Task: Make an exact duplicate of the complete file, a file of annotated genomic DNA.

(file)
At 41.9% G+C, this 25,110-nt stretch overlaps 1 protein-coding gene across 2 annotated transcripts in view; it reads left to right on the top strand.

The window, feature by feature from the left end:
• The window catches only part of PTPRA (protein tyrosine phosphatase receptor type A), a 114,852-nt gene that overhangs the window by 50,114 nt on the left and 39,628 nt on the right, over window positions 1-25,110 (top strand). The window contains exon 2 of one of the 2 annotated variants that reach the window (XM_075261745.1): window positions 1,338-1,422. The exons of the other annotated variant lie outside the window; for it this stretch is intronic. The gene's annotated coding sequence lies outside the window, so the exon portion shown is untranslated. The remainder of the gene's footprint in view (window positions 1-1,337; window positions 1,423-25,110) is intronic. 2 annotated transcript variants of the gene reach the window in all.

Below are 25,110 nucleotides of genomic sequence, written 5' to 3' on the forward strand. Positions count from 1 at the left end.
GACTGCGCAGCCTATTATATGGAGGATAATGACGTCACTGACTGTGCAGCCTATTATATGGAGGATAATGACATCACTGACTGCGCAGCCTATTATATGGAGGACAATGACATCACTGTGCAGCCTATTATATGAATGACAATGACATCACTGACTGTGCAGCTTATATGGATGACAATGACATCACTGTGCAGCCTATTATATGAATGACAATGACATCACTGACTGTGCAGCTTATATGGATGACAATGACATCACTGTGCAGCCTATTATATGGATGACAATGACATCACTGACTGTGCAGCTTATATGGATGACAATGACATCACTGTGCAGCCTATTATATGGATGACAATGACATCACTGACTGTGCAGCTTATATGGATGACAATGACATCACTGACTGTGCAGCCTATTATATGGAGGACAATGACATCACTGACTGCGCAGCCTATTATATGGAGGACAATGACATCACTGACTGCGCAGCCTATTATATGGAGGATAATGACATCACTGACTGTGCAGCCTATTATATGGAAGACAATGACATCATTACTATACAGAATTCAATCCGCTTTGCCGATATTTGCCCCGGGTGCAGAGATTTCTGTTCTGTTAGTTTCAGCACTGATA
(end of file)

At 41.9% G+C, this 25,110-nt stretch overlaps 1 protein-coding gene across 2 annotated transcripts in view; it reads left to right on the top strand.

The window, feature by feature from the left end:
• The window catches only part of PTPRA (protein tyrosine phosphatase receptor type A), a 114,852-nt gene that overhangs the window by 50,114 nt on the left and 39,628 nt on the right, over window positions 1-25,110 (top strand). The window contains exon 2 of one of the 2 annotated variants that reach the window (XM_075261745.1): window positions 1,338-1,422. The exons of the other annotated variant lie outside the window; for it this stretch is intronic. The gene's annotated coding sequence lies outside the window, so the exon portion shown is untranslated. The remainder of the gene's footprint in view (window positions 1-1,337; window positions 1,423-25,110) is intronic. 2 annotated transcript variants of the gene reach the window in all.

Below are 25,110 nucleotides of genomic sequence, written 5' to 3' on the forward strand. Positions count from 1 at the left end.
GACTGCGCAGCCTATTATATGGAGGATAATGACGTCACTGACTGTGCAGCCTATTATATGGAGGATAATGACATCACTGACTGCGCAGCCTATTATATGGAGGACAATGACATCACTGTGCAGCCTATTATATGAATGACAATGACATCACTGACTGTGCAGCTTATATGGATGACAATGACATCACTGTGCAGCCTATTATATGAATGACAATGACATCACTGACTGTGCAGCTTATATGGATGACAATGACATCACTGTGCAGCCTATTATATGGATGACAATGACATCACTGACTGTGCAGCTTATATGGATGACAATGACATCACTGTGCAGCCTATTATATGGATGACAATGACATCACTGACTGTGCAGCTTATATGGATGACAATGACATCACTGACTGTGCAGCCTATTATATGGAGGACAATGACATCACTGACTGCGCAGCCTATTATATGGAGGACAATGACATCACTGACTGCGCAGCCTATTATATGGAGGATAATGACATCACTGACTGTGCAGCCTATTATATGGAAGACAATGACATCATTACTATACAGAATTCAATCCGCTTTGCCGATATTTGCCCCGGGTGCAGAGATTTCTGTTCTGTTAGTTTCAGCACTGATA